So far only relatively few studies have addressed the issue of banking effi-ciency in transition economies, and – to our knowledge – none of these studies has directly examined the extent to which the cream-skimming effect matters. Several approaches to the efficiency estimation are avail-able, including parametric and non-parametric methods (an extensive survey of the literature can be found in Berger and Humphrey, 1997). The basic idea underlying all these meth-ods is to compare the total costs, profits or production plans of the eco-nomic units with the best achieved levels observed in the sample.
Given that in transition econo-mies the quality of banking data is not perfect and measurement errors are quite widespread, some authors argue that parametric methods, which are more robust to data problems, would constitute more suitable empirical tools for analyzing banking efficiency (see Fries and Taci, 2005). In this paper we apply the stochastic frontier approach, a parametric method as-suming a particular functional form of the estimated cost function or pro-duction technology and allowing for an error term composed of a sym-metrically distributed random error and a truncated inefficiency term.
Kumbhakar and Lovell (2000) pro-vide a detailed discussion of this method.
The data used in this study are based on the BankScope database provided by Bureau van Dijk and they allow us to perform a cross-country analysis. Over recent years
BankScope has been the main source of bank-level indicators for several panel data studies4 of transition coun-tries. The present study picks up the threads of this literature and provides new insights and results which previ-ously were either impossible to obtain owing to lack of data or which re-mained unconsidered.
Although some of the panel data studies also deal with profit efficiency in the banking sector, we focus solely on cost efficiency – an approach that does of course not provide direct information about the banks’ ability to generate profit. Nevertheless, we decided to exclude profit efficiency from this study as the informative value of the available data gave cause for concern. The 1990s in particular – from which a substantial fraction of the data sample is taken – were characterized by underdeveloped ad-ministrative and regulatory systems in the transition economies, which created loopholes for profit misre-porting linked to rent extraction, the concealing of nonperforming loans or the privatization process. Thus, we feel that reported profits do not pro-vide a reliable picture of the true state of the individual banks during the pe-riod analyzed. Although such strate-gies certainly also have an influence on cost analysis, the impact on bank costs is substantially lower, since profit control only operates on the margin of total costs.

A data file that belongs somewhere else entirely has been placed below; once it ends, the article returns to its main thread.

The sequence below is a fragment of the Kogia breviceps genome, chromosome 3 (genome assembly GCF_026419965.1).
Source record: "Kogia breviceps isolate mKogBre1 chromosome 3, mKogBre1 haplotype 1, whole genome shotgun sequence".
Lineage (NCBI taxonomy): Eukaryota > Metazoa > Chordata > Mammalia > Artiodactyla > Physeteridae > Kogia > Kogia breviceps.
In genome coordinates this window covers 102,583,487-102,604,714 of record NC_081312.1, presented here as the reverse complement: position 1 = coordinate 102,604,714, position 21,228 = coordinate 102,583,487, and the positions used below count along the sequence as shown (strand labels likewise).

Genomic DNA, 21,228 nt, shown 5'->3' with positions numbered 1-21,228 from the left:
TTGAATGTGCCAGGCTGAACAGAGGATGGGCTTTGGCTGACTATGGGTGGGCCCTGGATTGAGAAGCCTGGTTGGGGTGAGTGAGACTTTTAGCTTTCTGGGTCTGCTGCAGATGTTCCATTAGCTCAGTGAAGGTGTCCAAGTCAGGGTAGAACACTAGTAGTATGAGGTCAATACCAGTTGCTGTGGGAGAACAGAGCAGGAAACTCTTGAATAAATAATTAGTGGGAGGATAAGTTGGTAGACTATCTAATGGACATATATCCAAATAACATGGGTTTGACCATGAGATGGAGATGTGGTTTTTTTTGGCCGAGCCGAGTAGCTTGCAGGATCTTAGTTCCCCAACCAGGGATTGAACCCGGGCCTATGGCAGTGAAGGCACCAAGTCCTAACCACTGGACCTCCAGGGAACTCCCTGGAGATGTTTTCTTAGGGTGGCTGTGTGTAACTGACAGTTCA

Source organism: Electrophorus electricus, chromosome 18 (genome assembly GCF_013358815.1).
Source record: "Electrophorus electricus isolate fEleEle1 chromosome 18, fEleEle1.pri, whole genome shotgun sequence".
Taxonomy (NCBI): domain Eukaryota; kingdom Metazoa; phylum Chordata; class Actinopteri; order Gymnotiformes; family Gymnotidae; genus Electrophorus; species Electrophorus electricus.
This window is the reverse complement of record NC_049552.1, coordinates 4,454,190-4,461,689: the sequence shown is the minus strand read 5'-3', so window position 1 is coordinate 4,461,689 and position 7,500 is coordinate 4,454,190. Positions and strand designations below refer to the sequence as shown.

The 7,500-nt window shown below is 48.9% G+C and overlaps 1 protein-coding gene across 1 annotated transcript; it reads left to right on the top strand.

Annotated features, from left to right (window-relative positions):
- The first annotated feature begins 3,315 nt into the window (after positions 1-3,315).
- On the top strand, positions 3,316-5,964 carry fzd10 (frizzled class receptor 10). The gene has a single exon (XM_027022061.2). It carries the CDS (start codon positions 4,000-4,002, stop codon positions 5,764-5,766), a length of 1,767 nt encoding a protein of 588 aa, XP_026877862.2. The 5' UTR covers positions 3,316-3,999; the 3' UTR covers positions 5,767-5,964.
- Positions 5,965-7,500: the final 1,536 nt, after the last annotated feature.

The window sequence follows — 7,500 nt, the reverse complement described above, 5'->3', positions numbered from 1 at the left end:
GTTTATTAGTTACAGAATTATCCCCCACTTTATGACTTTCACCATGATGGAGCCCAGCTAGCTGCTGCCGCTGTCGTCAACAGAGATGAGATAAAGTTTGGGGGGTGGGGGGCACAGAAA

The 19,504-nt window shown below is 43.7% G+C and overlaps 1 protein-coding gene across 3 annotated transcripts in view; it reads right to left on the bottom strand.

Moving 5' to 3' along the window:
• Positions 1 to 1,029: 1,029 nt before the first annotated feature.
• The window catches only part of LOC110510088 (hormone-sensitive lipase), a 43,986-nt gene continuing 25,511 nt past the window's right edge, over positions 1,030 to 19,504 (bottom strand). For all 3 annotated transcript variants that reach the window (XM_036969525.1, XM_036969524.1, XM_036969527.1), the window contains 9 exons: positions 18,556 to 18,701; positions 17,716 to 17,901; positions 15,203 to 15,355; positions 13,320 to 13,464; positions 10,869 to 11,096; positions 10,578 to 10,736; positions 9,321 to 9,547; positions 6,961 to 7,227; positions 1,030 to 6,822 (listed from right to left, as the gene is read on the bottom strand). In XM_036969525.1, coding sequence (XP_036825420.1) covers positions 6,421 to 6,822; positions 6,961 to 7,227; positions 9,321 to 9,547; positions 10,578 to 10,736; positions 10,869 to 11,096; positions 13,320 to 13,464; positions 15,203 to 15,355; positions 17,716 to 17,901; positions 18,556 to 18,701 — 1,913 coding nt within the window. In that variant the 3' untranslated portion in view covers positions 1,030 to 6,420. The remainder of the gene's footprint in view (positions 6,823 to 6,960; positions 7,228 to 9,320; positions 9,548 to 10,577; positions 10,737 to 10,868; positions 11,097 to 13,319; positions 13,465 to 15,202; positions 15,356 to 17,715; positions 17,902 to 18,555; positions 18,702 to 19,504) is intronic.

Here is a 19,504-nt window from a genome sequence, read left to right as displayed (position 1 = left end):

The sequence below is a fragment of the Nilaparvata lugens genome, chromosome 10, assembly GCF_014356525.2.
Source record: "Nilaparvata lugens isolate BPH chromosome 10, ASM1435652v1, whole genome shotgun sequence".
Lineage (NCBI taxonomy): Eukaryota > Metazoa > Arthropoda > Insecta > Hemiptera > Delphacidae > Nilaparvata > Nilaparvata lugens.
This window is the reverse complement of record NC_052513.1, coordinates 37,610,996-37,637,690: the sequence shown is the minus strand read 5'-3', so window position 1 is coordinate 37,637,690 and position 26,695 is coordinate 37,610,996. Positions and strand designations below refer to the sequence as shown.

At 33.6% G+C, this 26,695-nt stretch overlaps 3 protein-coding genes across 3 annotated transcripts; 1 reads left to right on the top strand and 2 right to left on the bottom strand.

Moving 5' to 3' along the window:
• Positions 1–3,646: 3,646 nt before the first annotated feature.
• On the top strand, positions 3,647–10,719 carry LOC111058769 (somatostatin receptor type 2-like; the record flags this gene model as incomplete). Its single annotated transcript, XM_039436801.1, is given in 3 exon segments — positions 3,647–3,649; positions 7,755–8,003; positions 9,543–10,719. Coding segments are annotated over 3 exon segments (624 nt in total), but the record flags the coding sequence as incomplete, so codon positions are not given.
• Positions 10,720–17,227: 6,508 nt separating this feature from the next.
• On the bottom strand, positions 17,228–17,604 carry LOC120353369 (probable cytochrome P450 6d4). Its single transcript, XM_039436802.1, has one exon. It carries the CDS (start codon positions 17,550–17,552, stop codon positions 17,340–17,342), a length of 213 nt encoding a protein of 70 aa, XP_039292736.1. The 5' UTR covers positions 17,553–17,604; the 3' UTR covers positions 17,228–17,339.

2.1 Foreign Ownership
There is an overall consensus in the empirical literature that banks’ cost efficiency is positively associated with foreign ownership. Bonin et al.
4 For instance Grigorian and Manole (2002), Yildirim and Philippatos (2002), Rossi et al. (2004), Bonin et al.
(2005) or Fries and Taci (2005).
(2005) report that the participation of international investors adds consid-erably to banks’ cost efficiency. The authors also observe that although government-owned banks tend to make fewer loans, collect fewer de-posits and have higher noninterest expenditures relative to other owner-ship, their performance in terms of efficiency is not significantly lower than that of private domestic banks.
Yildirim and Philippatos (2002) find that foreign banks are more cost effi-cient but less profit effieffi-cient than do-mestic private and state-owned banks.